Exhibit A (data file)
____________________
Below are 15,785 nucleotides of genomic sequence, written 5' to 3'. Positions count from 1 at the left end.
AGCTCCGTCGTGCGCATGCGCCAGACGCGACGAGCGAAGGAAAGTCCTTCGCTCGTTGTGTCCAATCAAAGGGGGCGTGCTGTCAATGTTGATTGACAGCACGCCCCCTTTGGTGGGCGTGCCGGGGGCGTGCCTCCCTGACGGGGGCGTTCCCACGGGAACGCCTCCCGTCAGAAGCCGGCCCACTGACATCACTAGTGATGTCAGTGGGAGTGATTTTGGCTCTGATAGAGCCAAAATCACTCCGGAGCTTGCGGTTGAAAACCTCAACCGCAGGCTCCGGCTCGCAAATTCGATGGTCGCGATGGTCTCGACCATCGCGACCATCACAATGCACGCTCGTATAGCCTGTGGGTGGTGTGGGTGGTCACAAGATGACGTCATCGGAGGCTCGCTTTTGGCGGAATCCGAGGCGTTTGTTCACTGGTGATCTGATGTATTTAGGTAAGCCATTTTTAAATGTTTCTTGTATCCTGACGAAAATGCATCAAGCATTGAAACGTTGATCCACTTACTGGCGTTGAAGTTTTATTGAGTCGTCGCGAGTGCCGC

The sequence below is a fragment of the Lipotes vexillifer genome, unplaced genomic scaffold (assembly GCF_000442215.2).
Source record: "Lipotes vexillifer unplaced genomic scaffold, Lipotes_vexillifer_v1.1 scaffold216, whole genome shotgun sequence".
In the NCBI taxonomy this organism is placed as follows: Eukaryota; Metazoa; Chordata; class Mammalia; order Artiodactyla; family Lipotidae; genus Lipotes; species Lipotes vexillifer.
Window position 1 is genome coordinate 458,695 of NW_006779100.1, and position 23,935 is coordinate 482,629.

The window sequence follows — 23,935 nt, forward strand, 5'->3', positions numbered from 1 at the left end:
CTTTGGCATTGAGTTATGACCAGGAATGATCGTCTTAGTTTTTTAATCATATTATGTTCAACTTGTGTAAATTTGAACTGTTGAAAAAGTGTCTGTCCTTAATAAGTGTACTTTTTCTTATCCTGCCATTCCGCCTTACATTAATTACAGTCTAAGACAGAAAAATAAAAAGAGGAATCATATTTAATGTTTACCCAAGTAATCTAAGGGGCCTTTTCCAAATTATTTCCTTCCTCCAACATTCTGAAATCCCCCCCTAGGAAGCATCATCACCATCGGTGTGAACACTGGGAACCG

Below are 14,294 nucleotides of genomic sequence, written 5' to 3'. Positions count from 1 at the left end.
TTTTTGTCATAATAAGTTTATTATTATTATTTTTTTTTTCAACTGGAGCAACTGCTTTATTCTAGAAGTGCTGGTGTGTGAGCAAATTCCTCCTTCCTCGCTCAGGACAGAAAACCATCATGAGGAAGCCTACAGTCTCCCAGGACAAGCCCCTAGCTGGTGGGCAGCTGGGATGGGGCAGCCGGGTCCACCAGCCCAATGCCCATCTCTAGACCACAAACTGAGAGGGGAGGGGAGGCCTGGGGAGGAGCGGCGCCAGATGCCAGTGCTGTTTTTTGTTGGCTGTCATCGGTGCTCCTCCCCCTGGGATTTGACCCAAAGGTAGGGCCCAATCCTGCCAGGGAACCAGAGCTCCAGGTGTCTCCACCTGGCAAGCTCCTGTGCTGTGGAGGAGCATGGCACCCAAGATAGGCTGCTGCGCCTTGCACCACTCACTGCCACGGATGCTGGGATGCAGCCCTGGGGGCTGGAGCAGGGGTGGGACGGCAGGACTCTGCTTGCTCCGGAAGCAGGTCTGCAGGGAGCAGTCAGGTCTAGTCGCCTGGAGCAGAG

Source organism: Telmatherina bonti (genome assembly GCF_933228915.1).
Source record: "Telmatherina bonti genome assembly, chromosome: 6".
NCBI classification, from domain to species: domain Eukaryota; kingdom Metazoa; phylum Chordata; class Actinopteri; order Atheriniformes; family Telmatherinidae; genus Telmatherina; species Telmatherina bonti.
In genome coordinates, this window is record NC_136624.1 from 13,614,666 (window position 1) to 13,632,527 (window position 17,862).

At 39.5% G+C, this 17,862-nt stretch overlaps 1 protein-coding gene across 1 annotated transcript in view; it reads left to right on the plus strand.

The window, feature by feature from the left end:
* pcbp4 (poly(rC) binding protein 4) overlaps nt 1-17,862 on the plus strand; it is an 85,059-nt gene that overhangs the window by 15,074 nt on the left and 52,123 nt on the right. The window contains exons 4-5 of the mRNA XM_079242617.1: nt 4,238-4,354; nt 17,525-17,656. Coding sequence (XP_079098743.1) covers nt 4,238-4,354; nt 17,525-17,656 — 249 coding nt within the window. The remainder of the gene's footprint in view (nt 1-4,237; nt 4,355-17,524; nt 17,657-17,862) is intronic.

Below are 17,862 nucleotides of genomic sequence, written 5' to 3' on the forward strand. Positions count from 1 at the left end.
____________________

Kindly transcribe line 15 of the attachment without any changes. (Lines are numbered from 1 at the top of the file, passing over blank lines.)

At 39.5% G+C, this 17,862-nt stretch overlaps 1 protein-coding gene across 1 annotated transcript in view; it reads left to right on the plus strand.